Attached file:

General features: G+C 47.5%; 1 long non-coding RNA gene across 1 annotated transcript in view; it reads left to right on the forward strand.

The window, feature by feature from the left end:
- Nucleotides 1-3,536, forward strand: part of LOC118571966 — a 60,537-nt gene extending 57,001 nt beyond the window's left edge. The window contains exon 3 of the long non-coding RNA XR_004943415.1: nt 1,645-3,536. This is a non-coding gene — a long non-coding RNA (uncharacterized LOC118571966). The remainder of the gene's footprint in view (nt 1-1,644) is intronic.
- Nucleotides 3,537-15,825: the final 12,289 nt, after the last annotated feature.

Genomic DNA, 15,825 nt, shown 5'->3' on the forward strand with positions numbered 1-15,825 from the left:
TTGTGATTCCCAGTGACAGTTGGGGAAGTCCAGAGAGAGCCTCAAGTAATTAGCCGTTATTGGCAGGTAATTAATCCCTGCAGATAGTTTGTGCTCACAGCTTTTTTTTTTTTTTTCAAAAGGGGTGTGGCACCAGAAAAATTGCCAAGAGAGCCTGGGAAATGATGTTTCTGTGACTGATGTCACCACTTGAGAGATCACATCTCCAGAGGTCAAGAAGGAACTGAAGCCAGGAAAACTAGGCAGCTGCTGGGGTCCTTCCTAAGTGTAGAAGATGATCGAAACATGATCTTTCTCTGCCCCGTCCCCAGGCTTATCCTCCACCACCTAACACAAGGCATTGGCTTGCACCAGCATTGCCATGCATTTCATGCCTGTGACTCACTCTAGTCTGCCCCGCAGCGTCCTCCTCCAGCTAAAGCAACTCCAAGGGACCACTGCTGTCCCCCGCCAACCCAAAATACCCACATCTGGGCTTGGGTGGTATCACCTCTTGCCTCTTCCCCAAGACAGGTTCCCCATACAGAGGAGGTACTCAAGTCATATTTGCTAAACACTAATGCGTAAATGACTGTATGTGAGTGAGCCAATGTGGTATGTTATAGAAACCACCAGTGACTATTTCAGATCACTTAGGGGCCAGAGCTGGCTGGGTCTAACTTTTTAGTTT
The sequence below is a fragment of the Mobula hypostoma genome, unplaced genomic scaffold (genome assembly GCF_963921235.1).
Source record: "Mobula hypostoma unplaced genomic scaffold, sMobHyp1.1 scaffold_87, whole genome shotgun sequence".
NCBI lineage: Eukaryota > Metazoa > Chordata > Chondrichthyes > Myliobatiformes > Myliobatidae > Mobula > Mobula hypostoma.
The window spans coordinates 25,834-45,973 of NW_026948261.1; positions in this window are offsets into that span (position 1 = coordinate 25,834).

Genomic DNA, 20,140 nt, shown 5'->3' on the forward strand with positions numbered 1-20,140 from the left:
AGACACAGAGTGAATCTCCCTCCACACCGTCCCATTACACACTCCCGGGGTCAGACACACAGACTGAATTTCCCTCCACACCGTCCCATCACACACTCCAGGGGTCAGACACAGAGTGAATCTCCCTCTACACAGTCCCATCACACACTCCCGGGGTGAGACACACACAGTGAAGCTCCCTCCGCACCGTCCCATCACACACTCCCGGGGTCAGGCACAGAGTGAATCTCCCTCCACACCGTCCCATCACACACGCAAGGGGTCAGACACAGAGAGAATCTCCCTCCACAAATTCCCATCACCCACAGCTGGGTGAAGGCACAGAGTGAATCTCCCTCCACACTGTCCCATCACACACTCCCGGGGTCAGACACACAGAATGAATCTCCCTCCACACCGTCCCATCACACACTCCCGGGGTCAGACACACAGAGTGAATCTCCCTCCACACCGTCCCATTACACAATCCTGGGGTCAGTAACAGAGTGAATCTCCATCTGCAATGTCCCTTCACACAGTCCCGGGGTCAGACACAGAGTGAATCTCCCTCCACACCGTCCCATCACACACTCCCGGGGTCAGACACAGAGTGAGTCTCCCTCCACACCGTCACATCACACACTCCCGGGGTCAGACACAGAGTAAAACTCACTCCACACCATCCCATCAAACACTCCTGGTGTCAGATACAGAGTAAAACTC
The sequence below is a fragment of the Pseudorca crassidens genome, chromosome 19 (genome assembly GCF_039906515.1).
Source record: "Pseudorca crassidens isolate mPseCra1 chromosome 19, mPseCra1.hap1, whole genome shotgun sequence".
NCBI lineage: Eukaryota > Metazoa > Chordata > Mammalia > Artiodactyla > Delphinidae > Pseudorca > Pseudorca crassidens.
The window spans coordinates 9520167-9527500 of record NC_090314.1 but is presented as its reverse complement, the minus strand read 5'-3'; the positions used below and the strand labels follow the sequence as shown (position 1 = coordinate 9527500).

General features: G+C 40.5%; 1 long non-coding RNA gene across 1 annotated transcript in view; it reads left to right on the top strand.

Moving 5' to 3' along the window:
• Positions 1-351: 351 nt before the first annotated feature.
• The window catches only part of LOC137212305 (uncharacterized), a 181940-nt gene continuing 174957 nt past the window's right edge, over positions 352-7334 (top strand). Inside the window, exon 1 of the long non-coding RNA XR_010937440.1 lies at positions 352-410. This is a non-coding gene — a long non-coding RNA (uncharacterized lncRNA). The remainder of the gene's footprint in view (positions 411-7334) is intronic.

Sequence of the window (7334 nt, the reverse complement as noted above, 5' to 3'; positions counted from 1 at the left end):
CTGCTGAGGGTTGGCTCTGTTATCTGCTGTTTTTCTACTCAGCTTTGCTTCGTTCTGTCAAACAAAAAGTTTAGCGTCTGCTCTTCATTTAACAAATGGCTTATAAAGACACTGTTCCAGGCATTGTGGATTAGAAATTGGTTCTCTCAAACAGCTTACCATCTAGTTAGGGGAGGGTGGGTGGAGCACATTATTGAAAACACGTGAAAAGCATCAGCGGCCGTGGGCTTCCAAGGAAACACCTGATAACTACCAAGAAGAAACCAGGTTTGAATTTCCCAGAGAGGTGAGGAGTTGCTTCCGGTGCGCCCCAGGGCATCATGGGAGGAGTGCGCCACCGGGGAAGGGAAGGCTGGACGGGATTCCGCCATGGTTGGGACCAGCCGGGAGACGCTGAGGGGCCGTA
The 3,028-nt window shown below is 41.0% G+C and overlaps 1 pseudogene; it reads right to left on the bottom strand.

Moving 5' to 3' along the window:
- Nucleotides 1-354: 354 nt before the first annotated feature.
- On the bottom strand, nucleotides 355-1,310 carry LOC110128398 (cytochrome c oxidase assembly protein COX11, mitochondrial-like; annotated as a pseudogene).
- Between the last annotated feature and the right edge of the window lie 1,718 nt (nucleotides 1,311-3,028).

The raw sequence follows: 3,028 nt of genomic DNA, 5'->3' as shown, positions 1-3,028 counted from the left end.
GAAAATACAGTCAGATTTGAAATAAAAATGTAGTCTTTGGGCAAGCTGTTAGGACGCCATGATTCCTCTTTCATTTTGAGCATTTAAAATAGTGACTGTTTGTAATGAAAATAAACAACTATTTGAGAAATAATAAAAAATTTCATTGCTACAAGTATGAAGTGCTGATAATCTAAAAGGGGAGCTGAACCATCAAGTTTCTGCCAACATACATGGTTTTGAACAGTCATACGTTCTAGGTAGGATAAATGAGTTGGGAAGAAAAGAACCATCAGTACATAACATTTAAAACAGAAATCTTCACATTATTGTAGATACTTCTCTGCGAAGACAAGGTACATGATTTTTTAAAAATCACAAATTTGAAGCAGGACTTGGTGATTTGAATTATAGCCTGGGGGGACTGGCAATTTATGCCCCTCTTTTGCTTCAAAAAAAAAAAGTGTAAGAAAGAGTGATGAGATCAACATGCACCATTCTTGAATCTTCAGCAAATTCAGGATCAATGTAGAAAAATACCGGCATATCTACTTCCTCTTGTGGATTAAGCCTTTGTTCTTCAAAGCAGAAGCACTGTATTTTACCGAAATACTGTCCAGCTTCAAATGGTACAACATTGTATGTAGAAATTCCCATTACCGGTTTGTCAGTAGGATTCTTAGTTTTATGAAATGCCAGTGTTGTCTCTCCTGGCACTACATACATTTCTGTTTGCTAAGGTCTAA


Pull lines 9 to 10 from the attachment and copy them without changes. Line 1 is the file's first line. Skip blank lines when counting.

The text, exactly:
NCBI lineage: Eukaryota > Metazoa > Chordata > Chondrichthyes > Myliobatiformes > Myliobatidae > Mobula > Mobula hypostoma.
The window spans coordinates 25,834-45,973 of NW_026948261.1; positions in this window are offsets into that span (position 1 = coordinate 25,834).